According to a draft Navy memo reported by Time late last week, the military base at Camp Pendleton north of San Diego and the Concord Naval Weapons Station (CNWS) east of San Francisco were being eyed as potential sites for “temporary and austere” detention facilities that would hold up to 47,000 detained migrants each over coming months. The plans encountered swift and fierce local opposition from residents and City of Concord officials alike, prompting DHS to unofficially reconsider the plan. Aside from local political opposition to the Trump administration’s “zero tolerance” immigration policies—especially with regard to the policy of separating migrant families and detaining separated children under inhumane conditions—locals pointed to the CNWS site’s environmental toxicity and the presence of unexploded munitions on the grounds as additional reasons against its use as a detention facility. The dust-up in California comes as the United States government works to expand the number of migrant detention facilities across the country in order to deal with the rapidly growing number of detainees resulting from its hardline stance against incoming migrants and refugees. The memo uncovered by Time estimates the government is projecting to warehouse up to 25,000 detained migrants over the coming months in abandoned airfields across southern Alabama and in the Florida panhandle in addition to the nearly 94,000 detainees planned for California. There is no word regarding where or whether the detention facilities originally slated for California are being relocated to other sites. The new facilities will join what is quickly becoming a sprawling, nation-wide network of private jail facilities, non-profit-operated detention centers, and now, camps and “tent cities” located on military bases aimed at housing detained migrants. Perhaps nothing has brought this more into focus than recent controversy over the Trump administration’s policy of family separation. Although President Trump recently put a temporary halt to the practice through an executive order, nearly 2,500 children have been separated from their families over the past two months and are now being detained in facilities spanning at least 15 states. According to government figures, roughly 12,000 migrant children overall are currently being held in over 100 facilities across the country, many of which are at or exceed their designated capacities, and some of which are facing allegations of abuse and misconduct, not to mention ill-equipped to handle the mental health, welfare, and legal hurdles these children face. As a result, the nation’s sprawling—and expanding—carceral archipelago has now become a major source of  political, ethical, and moral debate.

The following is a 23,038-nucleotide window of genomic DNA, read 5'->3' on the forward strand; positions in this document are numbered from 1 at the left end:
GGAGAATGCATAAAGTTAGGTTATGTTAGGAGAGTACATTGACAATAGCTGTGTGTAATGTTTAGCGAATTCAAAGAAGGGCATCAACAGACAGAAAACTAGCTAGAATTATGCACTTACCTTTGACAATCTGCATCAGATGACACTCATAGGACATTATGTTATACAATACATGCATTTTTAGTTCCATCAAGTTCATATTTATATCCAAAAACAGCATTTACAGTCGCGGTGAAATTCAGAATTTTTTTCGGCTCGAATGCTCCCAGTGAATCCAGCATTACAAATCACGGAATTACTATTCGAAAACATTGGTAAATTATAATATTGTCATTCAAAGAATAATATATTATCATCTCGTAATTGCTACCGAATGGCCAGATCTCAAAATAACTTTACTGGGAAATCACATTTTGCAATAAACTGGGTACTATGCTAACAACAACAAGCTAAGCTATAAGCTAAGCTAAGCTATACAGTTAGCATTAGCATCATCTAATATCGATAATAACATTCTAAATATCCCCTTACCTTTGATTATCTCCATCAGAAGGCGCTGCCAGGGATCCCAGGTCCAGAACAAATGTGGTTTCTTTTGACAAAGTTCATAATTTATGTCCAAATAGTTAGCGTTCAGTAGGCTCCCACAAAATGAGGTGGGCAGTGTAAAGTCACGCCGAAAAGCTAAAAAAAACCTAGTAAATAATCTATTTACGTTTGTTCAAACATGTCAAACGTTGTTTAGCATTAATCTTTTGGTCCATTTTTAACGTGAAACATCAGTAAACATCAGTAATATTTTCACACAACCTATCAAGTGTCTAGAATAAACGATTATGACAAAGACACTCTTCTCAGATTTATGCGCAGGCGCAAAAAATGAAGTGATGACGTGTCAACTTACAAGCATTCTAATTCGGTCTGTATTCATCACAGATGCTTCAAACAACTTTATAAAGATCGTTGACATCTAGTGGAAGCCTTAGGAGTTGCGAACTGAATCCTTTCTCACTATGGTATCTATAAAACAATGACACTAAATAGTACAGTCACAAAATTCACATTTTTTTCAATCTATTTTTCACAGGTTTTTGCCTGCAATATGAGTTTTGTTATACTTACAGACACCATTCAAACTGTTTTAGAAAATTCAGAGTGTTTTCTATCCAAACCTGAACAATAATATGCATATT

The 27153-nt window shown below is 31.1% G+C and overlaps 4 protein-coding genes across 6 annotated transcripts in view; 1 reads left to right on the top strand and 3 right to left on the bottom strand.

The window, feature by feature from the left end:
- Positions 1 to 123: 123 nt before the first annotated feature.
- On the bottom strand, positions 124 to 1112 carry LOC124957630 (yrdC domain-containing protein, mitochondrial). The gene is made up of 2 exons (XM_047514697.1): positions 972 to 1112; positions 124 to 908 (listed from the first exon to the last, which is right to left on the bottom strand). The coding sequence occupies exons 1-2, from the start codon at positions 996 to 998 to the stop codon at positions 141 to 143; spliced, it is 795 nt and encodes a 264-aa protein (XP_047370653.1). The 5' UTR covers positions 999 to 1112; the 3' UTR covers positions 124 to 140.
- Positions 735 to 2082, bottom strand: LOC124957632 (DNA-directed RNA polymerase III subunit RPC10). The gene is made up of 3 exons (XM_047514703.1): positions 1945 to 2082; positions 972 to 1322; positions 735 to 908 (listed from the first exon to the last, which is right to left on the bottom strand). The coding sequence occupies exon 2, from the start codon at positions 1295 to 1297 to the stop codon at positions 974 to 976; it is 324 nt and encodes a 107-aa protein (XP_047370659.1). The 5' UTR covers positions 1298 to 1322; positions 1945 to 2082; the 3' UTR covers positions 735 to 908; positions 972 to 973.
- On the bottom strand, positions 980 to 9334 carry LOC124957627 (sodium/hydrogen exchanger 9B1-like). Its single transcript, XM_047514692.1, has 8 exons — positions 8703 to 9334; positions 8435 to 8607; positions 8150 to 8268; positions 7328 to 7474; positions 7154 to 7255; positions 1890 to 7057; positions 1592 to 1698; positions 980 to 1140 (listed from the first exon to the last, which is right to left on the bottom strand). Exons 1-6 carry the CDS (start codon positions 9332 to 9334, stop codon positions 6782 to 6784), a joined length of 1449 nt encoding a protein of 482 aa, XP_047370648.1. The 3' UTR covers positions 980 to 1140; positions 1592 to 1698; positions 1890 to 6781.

As with the vast for-profit prison system, there are many questions about the ethical and moral implications of designing and constructing these facilities. So far, however, the architectural profession is staying mostly out of the fray, with a few exceptions. Last week, The Architecture Lobby (TAL) and Architects / Designers / Planners for Social Responsibility (ADPSR) issued a joint statement rejecting the role of architects in designing such detention facilities, stating, “The Architecture Lobby and ADPSR call on architects, designers, planners and allied professionals to refuse to participate in the design of any immigration enforcement infrastructure, including but not limited to walls, checkpoints, Immigration and Customs Enforcement (ICE) offices, detention facilities, processing centers, or juvenile holding centers. We encourage owners, partners and employees who find themselves in practices that engage in this work to organize, and deny their labor to these projects.” The statement came as the American Institute of Architects (AIA) held its annual convention in New York City, an event that was marked with a heavy emphasis on the profession’s attempts to overcome the diversity and inclusion hurdles currently faced by the white- and male-dominated profession. It was not long ago that the association drew the ire of its members following the 2016 national election, when AIA CEO Robert Ivy declared that AIA members “stand ready to work” with Trump toward shared goals like infrastructure investments. During last week’s conference, ADPSR attempted to get AIA leadership to endorse its rejection of detention center projects, an effort that was ultimately unsuccessful, though the group is still working to convince the AIA to adpot its position. Raphael Sperry, president of ADPSR, told The Architect’s Newspaper, “People should recognize that immigrants, including currently undocumented people in the United States, contribute greatly to architecture, and always have. There are immigrant and undocumented architects, builders, carpenters, plumbers, welders. We must recognize and respect the contributions of everyone who shapes the built environment, and ensure that our profession and our broader industry respect human rights for everyone.” When reached for comment on the question of whether architects should take on these commissions, Carl Elefante, AIA president, referred AN to the AIA press team. When contacted, a representative of the AIA simply asked, “Why do you think architects are working on these projects?” without providing further comment. Even a casual observer would note that architects are likely fundamental to the development of not only the increasingly ubiquitous detention centers being built across the country, but also, as ADPSR points out, the myriad supportive facilities necessary for DHS to carry out its ongoing efforts to fight so-called “illegal immigration.” Most notoriously, a 200,000-square-foot former Walmart in Brownsville, Texas came under scrutiny in recent weeks as a detention center with a unique claim to fame—the largest detention center for migrant and refugee children. Operated by the privately-run Southwest Key Programs organization, the big-box detention center was converted from a retail store to its current use in 2016 as a result of corporate downsizing and currently holds roughly 1,500 separated children. The conversion likely required building permits, construction drawings, and the like—services that often require architects. It is safe to assume that local jurisdictions would require basic planning approval and permitting for these projects, so it seems natural that architects would somehow be involved in the propagation of these facilities. The silence from professional organizations on the matter is troubling to say the least; as the government ramps up efforts to build more facilities under increasingly hostile terms, it would benefit practitioners and contractors to understand the ethical implications of their work. Furthermore, other professional architectural organizations, like the Association of Collegiate Schools of Architecture (ACSA), have pushed to have architects and designers engage with migrant and refugee detention centers through design in the past. Last year, ACSA issued a controversial call for its annual steel construction competition, asking participants to design a “Humanitarian Refugee (Detention) Center.” The proposal drew ire from the architectural community as well, prompting the group to shut down the competition in exchange for a different brief issued earlier this year. In a statement announcing the end of the competition, ACSA remarked that it had received “justified​ criticism” over the prompt and that it regretted its decision to publish the competition. When reached for comment this week regarding the current debate surrounding migrant detention centers, a representative said, “ACSA does not have a comment on that issue. We do not take positions on the work that architects choose to take on.” The reticence that professional groups like the AIA and ACSA have toward speaking out against what many consider to be plainly unethical facilities speaks to the profession’s ongoing struggles with racial and ethnic diversity along with human rights concerns. Because detained migrants are being distributed among a network that runs the gamut of structures, from private prisons to improvised tent cities in remote desert sites, the implications of the expanding detention network extends beyond the realm of individual projects and firm-specific business decisions to encompass profession-wide ethical and human rights concerns. The racialized dimension of the immigration debate alongside the architectural profession’s continued lack of diversity present particular challenges for professional organizations and individual firms as they attempt to respond. At stake is whether—or how—the architectural profession will engage with the American immigration debate, and more broadly, with a global refugee crisis that is only due to keep growing in scope and severity as the effects of climate change and resource-driven conflicts spread globally. If AIA and ACSA will not provide leadership during these trying times, who will?